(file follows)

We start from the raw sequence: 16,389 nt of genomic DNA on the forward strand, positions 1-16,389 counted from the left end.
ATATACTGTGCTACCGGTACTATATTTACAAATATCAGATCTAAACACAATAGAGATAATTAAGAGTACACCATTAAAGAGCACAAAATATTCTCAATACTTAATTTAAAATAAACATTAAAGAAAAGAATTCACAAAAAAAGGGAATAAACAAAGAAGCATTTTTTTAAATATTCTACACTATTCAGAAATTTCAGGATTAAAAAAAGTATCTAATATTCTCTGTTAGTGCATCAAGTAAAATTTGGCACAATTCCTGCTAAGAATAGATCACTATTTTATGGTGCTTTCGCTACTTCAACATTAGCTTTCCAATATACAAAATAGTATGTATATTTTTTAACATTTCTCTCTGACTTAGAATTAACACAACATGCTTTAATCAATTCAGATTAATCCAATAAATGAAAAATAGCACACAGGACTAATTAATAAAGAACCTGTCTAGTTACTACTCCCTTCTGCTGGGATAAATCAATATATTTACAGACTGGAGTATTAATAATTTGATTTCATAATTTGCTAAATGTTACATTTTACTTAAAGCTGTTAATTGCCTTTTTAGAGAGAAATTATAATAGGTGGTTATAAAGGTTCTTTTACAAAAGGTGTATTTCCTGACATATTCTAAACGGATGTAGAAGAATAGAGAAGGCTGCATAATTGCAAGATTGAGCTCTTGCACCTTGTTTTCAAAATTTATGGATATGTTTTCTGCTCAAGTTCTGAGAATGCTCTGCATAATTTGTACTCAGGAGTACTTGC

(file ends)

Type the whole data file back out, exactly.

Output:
We start from the raw sequence: 16,389 nt of genomic DNA on the forward strand, positions 1-16,389 counted from the left end.
ATATACTGTGCTACCGGTACTATATTTACAAATATCAGATCTAAACACAATAGAGATAATTAAGAGTACACCATTAAAGAGCACAAAATATTCTCAATACTTAATTTAAAATAAACATTAAAGAAAAGAATTCACAAAAAAAGGGAATAAACAAAGAAGCATTTTTTTAAATATTCTACACTATTCAGAAATTTCAGGATTAAAAAAAGTATCTAATATTCTCTGTTAGTGCATCAAGTAAAATTTGGCACAATTCCTGCTAAGAATAGATCACTATTTTATGGTGCTTTCGCTACTTCAACATTAGCTTTCCAATATACAAAATAGTATGTATATTTTTTAACATTTCTCTCTGACTTAGAATTAACACAACATGCTTTAATCAATTCAGATTAATCCAATAAATGAAAAATAGCACACAGGACTAATTAATAAAGAACCTGTCTAGTTACTACTCCCTTCTGCTGGGATAAATCAATATATTTACAGACTGGAGTATTAATAATTTGATTTCATAATTTGCTAAATGTTACATTTTACTTAAAGCTGTTAATTGCCTTTTTAGAGAGAAATTATAATAGGTGGTTATAAAGGTTCTTTTACAAAAGGTGTATTTCCTGACATATTCTAAACGGATGTAGAAGAATAGAGAAGGCTGCATAATTGCAAGATTGAGCTCTTGCACCTTGTTTTCAAAATTTATGGATATGTTTTCTGCTCAAGTTCTGAGAATGCTCTGCATAATTTGTACTCAGGAGTACTTGC